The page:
In an increasingly time-starved, drive-thru society, time really is of the essence—and perhaps especially so in tougher economic climates when many people are watching their pennies closely. But those same financially prudent folks are opting for quick dinner fixes and have discovered that restaurant-style meals can be taken home to eat. That can be quicker and less expensive for the customer, but it can also mean more money on a restaurant's bottom line.
According to the NPD Group, average diners in the United States order a take-away meal almost twice the amount of times as eating a meal at a restaurant. While Canadians have a different relationship with their restaurants, we can see similar forces at work here.
In some respects, the grocery store chains have led the charge. If you think about it, they offer a wide variety of prepared meals hot and ready to go when a customer pops in for a panini, a pizza, or a rotisserie chicken with a side of chunky potato wedges and slaw. And they can take those meals home for less money than visiting a restaurant.
So shouldn't full-service restaurants take advantage of this trend—the growing expectation by consumers that they can pop in and take-out? John Mitchell, a Flanagan territory manager, thinks so.
"I think that restaurants need to keep in mind that those meals are designed for people on the go and who don't have the time to sit down and eat a proper meal. The obvious way restaurants can take advantage is to offer similar meals-to-go."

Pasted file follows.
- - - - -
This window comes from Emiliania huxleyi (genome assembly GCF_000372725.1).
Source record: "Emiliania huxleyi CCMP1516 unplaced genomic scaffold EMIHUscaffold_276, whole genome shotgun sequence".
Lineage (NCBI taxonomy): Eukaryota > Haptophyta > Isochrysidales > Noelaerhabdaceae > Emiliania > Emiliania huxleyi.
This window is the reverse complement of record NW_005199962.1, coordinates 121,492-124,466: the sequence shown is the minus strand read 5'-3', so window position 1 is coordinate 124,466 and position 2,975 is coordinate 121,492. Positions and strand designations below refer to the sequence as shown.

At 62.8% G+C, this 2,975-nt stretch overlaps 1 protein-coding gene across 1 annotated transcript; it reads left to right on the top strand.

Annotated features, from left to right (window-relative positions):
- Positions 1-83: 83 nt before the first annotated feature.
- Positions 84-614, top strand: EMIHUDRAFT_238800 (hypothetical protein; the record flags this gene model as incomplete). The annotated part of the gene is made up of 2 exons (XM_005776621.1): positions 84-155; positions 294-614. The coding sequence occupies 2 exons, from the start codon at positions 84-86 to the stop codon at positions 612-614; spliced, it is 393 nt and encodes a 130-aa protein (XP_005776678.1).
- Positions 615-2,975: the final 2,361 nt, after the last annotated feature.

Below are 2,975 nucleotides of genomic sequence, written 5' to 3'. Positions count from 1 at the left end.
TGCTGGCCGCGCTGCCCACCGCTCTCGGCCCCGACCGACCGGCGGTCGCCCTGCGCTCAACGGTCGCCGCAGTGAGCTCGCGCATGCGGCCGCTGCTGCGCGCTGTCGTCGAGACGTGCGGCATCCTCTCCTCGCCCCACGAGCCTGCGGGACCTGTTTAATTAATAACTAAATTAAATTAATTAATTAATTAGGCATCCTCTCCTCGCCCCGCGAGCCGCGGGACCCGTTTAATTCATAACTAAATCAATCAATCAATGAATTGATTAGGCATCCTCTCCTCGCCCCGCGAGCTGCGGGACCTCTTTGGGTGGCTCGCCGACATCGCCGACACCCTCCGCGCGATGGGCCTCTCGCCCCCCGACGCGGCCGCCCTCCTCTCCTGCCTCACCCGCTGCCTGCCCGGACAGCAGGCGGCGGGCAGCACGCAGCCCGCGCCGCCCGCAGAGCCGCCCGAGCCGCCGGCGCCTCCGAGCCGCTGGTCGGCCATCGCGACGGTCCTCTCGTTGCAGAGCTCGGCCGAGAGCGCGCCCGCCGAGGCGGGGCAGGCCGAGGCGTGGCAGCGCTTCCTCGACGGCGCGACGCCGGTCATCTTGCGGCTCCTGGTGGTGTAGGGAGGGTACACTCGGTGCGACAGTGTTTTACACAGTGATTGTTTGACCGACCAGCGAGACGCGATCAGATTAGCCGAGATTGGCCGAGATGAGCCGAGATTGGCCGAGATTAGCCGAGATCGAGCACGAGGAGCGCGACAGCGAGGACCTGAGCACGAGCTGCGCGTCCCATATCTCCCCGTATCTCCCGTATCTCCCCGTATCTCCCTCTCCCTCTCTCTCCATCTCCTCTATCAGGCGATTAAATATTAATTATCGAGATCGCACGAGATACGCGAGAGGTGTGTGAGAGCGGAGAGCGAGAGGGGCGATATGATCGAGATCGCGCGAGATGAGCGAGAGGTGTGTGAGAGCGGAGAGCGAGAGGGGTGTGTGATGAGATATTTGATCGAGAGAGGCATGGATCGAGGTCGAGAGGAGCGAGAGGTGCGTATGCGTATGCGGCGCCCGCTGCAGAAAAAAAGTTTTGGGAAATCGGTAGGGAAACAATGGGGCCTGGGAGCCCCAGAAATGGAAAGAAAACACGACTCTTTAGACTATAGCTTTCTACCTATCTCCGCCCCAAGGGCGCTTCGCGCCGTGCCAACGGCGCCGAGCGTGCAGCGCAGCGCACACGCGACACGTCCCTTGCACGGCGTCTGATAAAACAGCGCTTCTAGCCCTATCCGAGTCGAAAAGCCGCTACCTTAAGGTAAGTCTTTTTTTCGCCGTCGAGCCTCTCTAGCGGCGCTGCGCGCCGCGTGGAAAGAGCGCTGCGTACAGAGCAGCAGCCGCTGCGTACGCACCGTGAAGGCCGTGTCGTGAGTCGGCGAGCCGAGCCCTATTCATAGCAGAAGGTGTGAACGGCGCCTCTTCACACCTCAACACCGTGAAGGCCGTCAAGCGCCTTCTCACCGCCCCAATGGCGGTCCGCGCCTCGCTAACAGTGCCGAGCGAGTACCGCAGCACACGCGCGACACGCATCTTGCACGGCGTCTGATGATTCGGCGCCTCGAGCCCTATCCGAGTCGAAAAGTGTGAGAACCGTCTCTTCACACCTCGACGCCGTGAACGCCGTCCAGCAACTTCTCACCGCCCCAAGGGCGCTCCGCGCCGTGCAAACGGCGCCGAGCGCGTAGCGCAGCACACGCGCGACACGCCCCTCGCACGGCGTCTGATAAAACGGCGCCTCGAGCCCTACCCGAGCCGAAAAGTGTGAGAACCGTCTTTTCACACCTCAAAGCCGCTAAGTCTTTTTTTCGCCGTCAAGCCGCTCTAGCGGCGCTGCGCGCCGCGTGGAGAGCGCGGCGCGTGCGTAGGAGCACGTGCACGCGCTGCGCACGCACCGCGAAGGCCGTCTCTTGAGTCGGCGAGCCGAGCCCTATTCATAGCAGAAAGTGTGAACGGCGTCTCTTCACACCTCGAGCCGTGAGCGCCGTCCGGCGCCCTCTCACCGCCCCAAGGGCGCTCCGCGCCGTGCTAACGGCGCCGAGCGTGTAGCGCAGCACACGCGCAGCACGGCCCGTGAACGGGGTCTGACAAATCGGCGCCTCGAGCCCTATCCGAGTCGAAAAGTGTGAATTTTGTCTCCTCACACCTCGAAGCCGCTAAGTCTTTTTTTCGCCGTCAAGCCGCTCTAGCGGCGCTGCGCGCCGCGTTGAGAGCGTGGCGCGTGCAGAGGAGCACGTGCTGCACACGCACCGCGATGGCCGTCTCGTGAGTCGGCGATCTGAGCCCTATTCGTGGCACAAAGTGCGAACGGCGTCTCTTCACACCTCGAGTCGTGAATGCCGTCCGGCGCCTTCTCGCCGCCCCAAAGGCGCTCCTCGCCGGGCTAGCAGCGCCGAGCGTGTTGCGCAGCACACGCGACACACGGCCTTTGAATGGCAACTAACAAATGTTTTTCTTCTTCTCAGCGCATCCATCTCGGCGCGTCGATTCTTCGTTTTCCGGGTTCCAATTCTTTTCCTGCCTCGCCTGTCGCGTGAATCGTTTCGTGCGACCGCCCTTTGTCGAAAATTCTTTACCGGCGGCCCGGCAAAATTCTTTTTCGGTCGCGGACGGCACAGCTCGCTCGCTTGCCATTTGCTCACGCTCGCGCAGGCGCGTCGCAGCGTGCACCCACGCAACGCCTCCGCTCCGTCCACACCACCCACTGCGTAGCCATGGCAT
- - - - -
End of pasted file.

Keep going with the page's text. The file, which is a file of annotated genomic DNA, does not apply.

Talk to busy families and you'll hear that they just don't have the time or energy to cook, but at the same time they may not feel like going out to a restaurant due to time or monetary restraints.
It's the profile of a changing diner. According to businessweek.com, in the United States take-out sales from restaurants—not merely traditional QSR establishments—is booming. Major casual-restaurant chains are taking orders via Internet, telephone, and even text messages. In fact, some U.S. Outback Steakhouse restaurants say that take-out meals account for nearly a third of all the meals their kitchen prepares.
Mitchell's experience working with a large grocery store chain tells him they know what take-away meals can mean to their bottom line: something in the order of five times the profit margin for selling the hot, prepared meal over selling the dish's ingredients off the shelves, he estimates.
"The chicken dinner and pizzas-to-go low-ball the average restaurant, partly because they don't have wait staff. And the start-up cost can be low. A hot take-out can be done in very little space."
For restaurants to jump in and take a piece of the growing grocery store take-out pie, Mitchell advises to start getting the word out. Build ready-to-go meals and people will come-if they know it's there.
"Promotion and advertising is important to reach those customers who are visiting grocery stores for ready-to-go meals. If possible, set up a take-out counter that's different than the main restaurant. Most restaurants are going to have food warmers and such equipment, and there may be set-up cost there, as well they will need proper take-out containers."